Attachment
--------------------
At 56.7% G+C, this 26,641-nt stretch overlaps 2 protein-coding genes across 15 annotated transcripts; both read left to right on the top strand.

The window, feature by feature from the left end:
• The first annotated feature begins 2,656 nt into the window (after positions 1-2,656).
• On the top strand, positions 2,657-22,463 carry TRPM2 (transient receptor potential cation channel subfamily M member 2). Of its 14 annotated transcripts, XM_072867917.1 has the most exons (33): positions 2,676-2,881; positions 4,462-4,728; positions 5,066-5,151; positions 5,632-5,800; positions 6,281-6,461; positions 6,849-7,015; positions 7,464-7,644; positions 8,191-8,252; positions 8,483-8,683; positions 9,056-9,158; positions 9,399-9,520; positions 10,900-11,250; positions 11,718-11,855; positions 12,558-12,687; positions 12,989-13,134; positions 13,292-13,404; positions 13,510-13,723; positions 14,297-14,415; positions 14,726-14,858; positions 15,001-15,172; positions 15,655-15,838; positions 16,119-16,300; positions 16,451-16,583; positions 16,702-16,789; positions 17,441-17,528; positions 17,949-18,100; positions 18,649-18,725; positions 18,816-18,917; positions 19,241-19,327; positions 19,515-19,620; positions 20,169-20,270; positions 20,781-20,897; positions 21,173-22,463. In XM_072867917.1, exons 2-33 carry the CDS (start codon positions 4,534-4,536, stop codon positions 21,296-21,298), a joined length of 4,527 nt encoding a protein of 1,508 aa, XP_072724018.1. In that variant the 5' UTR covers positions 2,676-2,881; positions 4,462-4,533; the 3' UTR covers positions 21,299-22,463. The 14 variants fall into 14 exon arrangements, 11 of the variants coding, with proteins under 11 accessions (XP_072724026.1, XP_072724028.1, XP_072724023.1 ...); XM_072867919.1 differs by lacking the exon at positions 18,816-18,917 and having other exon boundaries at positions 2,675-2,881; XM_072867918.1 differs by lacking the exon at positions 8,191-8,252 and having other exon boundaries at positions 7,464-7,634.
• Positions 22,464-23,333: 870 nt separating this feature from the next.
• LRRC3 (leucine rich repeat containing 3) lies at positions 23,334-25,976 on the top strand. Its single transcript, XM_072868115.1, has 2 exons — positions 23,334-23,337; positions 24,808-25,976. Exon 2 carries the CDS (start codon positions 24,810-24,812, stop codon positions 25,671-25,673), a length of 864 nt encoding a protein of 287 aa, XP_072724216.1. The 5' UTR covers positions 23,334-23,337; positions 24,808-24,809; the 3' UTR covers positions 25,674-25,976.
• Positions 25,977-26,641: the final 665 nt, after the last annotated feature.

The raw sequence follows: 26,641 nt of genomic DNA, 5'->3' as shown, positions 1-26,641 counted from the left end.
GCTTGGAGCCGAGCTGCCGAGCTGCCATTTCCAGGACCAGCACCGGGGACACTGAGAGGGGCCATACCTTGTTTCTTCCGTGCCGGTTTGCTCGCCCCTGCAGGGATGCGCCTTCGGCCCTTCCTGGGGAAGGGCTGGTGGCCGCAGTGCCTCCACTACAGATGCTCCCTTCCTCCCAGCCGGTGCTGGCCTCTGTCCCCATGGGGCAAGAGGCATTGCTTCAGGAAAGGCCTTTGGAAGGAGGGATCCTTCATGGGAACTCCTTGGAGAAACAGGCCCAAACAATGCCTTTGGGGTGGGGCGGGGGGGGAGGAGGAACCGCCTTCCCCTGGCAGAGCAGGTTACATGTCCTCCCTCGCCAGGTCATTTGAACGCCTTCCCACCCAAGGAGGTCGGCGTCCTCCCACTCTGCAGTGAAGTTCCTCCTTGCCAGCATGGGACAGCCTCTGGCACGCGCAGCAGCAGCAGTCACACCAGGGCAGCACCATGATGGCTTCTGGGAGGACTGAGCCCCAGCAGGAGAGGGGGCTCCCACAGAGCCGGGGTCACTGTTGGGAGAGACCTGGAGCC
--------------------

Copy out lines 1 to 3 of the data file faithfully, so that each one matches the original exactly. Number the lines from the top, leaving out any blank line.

At 56.7% G+C, this 26,641-nt stretch overlaps 2 protein-coding genes across 15 annotated transcripts; both read left to right on the top strand.

The window, feature by feature from the left end:
• The first annotated feature begins 2,656 nt into the window (after positions 1-2,656).